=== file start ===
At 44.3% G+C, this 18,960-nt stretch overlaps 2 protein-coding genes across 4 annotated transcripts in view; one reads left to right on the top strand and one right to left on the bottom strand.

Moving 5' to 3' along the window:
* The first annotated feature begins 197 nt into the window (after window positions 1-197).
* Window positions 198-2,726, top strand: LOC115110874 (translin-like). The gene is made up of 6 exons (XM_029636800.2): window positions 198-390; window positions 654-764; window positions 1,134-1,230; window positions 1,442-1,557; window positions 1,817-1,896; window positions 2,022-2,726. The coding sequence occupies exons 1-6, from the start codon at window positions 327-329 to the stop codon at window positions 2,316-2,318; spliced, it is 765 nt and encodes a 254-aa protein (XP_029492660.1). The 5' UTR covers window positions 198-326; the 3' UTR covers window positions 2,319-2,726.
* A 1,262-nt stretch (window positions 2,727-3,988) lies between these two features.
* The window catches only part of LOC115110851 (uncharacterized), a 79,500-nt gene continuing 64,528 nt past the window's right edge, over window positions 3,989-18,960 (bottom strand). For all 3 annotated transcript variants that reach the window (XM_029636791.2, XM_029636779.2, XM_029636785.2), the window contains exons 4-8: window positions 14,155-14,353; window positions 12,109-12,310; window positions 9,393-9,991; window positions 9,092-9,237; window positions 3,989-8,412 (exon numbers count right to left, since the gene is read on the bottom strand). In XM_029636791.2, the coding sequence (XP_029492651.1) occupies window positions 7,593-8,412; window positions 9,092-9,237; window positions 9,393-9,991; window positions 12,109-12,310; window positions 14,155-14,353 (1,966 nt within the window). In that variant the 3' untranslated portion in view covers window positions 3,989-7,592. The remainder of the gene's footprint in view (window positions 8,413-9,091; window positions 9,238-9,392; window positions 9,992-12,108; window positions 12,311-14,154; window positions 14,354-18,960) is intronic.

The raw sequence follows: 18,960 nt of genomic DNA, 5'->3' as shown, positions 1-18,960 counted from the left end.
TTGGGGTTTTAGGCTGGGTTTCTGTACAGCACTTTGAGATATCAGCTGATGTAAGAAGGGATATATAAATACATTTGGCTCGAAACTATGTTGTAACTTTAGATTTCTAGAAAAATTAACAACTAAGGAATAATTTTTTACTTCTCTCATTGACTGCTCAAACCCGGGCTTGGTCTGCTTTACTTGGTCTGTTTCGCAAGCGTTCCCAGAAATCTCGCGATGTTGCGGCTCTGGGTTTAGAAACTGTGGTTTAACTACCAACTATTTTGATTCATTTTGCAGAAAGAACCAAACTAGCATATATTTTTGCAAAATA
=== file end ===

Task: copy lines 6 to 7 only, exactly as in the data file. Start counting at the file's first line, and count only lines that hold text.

* The window catches only part of LOC115110851 (uncharacterized), a 79,500-nt gene continuing 64,528 nt past the window's right edge, over window positions 3,989-18,960 (bottom strand). For all 3 annotated transcript variants that reach the window (XM_029636791.2, XM_029636779.2, XM_029636785.2), the window contains exons 4-8: window positions 14,155-14,353; window positions 12,109-12,310; window positions 9,393-9,991; window positions 9,092-9,237; window positions 3,989-8,412 (exon numbers count right to left, since the gene is read on the bottom strand). In XM_029636791.2, the coding sequence (XP_029492651.1) occupies window positions 7,593-8,412; window positions 9,092-9,237; window positions 9,393-9,991; window positions 12,109-12,310; window positions 14,155-14,353 (1,966 nt within the window). In that variant the 3' untranslated portion in view covers window positions 3,989-7,592. The remainder of the gene's footprint in view (window positions 8,413-9,091; window positions 9,238-9,392; window positions 9,992-12,108; window positions 12,311-14,154; window positions 14,354-18,960) is intronic.

The raw sequence follows: 18,960 nt of genomic DNA, 5'->3' as shown, positions 1-18,960 counted from the left end.